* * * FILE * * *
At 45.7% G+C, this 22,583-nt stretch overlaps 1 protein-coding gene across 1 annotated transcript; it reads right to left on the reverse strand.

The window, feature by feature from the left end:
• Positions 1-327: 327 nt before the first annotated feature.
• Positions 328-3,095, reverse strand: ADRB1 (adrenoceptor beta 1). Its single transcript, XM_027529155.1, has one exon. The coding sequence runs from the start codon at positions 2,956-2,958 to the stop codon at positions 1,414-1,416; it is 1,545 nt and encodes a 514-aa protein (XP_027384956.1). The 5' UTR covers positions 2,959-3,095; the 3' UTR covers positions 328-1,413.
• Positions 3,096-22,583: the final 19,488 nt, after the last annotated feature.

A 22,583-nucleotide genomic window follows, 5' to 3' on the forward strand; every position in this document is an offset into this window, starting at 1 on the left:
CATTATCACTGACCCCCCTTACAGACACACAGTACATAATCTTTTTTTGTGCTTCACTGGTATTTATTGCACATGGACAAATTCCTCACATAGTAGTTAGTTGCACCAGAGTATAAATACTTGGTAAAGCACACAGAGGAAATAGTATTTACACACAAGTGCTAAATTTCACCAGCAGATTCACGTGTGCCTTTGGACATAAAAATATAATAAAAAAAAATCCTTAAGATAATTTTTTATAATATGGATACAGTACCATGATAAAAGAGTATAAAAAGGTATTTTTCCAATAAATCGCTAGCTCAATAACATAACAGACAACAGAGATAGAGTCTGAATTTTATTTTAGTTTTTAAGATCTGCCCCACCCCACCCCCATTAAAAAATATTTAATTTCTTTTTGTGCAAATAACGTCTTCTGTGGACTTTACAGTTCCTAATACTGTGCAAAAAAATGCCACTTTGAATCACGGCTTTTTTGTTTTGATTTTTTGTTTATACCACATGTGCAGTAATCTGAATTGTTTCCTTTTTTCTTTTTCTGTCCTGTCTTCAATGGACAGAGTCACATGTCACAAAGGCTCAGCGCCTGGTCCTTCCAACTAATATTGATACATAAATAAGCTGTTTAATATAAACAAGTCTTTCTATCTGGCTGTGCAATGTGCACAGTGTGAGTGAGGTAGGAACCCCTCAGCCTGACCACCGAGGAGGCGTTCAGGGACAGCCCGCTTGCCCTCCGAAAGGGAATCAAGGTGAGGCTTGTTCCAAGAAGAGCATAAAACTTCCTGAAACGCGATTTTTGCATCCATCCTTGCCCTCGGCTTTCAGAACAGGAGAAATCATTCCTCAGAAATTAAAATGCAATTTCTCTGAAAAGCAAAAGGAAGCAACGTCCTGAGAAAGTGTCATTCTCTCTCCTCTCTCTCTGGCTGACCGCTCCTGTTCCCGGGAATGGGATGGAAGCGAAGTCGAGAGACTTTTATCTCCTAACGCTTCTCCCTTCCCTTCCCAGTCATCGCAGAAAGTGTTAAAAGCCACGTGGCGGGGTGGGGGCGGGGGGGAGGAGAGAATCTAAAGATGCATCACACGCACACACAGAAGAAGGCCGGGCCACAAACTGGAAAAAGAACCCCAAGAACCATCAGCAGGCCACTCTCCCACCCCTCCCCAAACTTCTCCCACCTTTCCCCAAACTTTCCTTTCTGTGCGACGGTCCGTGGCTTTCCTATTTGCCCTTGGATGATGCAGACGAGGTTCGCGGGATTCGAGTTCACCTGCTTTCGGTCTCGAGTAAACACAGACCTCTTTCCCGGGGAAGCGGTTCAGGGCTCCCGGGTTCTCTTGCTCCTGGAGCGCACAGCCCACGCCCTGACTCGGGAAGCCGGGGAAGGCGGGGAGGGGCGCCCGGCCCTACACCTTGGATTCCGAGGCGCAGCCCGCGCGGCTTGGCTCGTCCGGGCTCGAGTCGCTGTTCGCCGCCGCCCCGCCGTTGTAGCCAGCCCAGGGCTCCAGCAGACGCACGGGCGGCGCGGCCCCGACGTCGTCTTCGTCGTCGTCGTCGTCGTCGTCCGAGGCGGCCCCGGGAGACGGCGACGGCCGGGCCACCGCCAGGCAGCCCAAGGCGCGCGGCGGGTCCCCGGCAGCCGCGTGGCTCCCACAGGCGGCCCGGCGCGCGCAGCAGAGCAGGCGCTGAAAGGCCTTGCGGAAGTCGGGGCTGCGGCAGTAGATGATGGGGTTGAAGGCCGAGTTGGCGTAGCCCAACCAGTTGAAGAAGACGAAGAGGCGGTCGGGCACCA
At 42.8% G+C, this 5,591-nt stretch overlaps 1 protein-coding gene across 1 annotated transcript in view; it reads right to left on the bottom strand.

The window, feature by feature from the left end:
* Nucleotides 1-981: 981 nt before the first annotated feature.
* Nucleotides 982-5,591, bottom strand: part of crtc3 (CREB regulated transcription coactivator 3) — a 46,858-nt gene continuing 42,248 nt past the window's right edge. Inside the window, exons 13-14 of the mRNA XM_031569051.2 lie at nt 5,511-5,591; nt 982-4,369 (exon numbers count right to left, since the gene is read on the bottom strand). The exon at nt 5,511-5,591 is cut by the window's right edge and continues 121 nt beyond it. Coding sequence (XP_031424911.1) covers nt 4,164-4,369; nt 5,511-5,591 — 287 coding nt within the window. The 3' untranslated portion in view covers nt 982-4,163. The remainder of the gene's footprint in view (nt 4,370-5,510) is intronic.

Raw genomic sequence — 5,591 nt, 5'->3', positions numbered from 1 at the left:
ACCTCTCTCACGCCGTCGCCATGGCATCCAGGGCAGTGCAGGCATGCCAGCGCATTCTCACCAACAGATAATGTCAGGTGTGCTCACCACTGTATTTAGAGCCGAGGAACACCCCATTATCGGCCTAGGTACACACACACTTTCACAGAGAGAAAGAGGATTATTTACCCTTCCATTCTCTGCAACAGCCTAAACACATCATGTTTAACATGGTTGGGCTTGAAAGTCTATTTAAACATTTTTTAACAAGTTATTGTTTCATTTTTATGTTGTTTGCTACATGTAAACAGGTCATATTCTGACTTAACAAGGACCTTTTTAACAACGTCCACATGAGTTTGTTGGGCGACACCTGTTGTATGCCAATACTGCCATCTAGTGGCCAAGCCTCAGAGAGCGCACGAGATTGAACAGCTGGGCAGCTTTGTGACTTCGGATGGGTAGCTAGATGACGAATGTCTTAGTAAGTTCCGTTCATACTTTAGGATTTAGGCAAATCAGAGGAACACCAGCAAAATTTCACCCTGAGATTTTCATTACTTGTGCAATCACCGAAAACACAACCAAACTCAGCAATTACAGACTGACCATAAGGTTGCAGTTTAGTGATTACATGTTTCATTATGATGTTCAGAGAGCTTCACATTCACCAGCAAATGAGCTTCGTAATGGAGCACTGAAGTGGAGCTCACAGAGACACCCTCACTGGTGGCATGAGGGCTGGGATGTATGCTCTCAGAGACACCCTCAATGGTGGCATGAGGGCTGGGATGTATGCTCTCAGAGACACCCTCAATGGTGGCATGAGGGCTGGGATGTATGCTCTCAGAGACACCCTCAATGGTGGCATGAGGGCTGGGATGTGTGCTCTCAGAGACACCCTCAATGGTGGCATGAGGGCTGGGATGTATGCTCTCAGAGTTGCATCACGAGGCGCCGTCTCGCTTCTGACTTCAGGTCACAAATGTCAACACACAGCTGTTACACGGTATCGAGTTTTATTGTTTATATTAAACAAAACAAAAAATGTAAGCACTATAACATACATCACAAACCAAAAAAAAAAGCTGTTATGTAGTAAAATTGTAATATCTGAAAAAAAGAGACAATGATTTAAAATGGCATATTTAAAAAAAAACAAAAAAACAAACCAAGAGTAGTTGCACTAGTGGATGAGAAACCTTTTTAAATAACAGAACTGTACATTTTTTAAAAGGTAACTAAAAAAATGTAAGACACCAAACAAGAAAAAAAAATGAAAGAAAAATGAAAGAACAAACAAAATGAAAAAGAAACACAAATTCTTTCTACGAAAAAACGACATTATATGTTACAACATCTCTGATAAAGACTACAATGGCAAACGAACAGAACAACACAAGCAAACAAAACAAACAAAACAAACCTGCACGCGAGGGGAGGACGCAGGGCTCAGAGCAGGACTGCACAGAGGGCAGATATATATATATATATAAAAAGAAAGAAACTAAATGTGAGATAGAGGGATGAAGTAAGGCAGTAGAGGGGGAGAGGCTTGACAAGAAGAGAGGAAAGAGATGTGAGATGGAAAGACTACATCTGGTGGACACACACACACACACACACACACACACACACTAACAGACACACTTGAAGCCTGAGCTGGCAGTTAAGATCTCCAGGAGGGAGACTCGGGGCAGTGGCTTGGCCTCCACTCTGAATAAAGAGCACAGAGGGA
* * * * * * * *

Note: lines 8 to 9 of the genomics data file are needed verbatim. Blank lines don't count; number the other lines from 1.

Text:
At 42.8% G+C, this 5,591-nt stretch overlaps 1 protein-coding gene across 1 annotated transcript in view; it reads right to left on the bottom strand.

The window, feature by feature from the left end: